I cherish those occasions in my life when I have been deeply moved by the awareness of the Holy Spirit bursting through all our cowardice and equivocation, and leading us into new uplands of truth, light and freedom. Two such occasions stand out. One was in 1992, when the General Synod of the Church of England passed the legislation enabling the ordination of women to the priesthood. I happened to be at home, enjoying a rare sabbatical, and heard the announcement on the radio. It was not only the significance of the measure that struck me, but the sensitive, prayerful way in which it was announced, and the absence of triumphalism.
The second occasion was yesterday, with the publication of the Saville report into the shootings in Derry in 1972. Again, it was a combination of the importance of what was happening, and the manner in which it was announced. I am not a fan of the Conservatives, but I unreservedly salute David Cameron for the courage and honesty with which he laid before a silent Commons the full implications of the report, and made a clear and unequivocal apology. It is rare to be able to say that about any politician. A tip of the hat, too, to Tony Blair, for whom I usually have even less time, for I’m convinced that if Blair had not promised to hold a judicial enquiry in 1998, there would have been no Peace Process.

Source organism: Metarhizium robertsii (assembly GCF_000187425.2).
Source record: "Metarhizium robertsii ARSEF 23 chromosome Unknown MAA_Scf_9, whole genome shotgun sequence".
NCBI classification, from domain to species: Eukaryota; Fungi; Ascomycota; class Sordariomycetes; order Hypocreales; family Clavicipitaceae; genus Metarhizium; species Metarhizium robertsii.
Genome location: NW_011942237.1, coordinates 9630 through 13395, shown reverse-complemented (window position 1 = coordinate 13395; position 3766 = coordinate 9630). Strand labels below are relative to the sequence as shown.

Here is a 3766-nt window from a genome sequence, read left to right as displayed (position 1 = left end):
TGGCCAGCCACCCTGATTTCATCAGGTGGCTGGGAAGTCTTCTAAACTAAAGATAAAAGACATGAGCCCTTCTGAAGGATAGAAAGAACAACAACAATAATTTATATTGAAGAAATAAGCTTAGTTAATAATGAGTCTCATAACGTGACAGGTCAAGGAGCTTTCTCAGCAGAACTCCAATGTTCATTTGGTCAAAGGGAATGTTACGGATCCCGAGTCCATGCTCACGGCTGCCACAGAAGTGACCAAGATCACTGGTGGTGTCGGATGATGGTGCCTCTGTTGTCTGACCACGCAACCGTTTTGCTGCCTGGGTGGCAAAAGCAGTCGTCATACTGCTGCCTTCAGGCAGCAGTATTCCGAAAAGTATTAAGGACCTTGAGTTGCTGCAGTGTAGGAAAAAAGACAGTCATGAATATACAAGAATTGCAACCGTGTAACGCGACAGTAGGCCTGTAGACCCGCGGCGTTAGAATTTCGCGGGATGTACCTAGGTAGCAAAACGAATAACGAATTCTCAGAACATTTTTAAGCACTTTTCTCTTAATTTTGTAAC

My prayer now is that all those who have lived for 38 years with the consequences of that terrible day, both the families of those killed or wounded, and those who have carried the burden of guilt for unlawful acts, state-sanctioned or otherwise, will at last find peace and healing, and that, as on the earlier occasion, there will be no triumphalism or vindictiveness.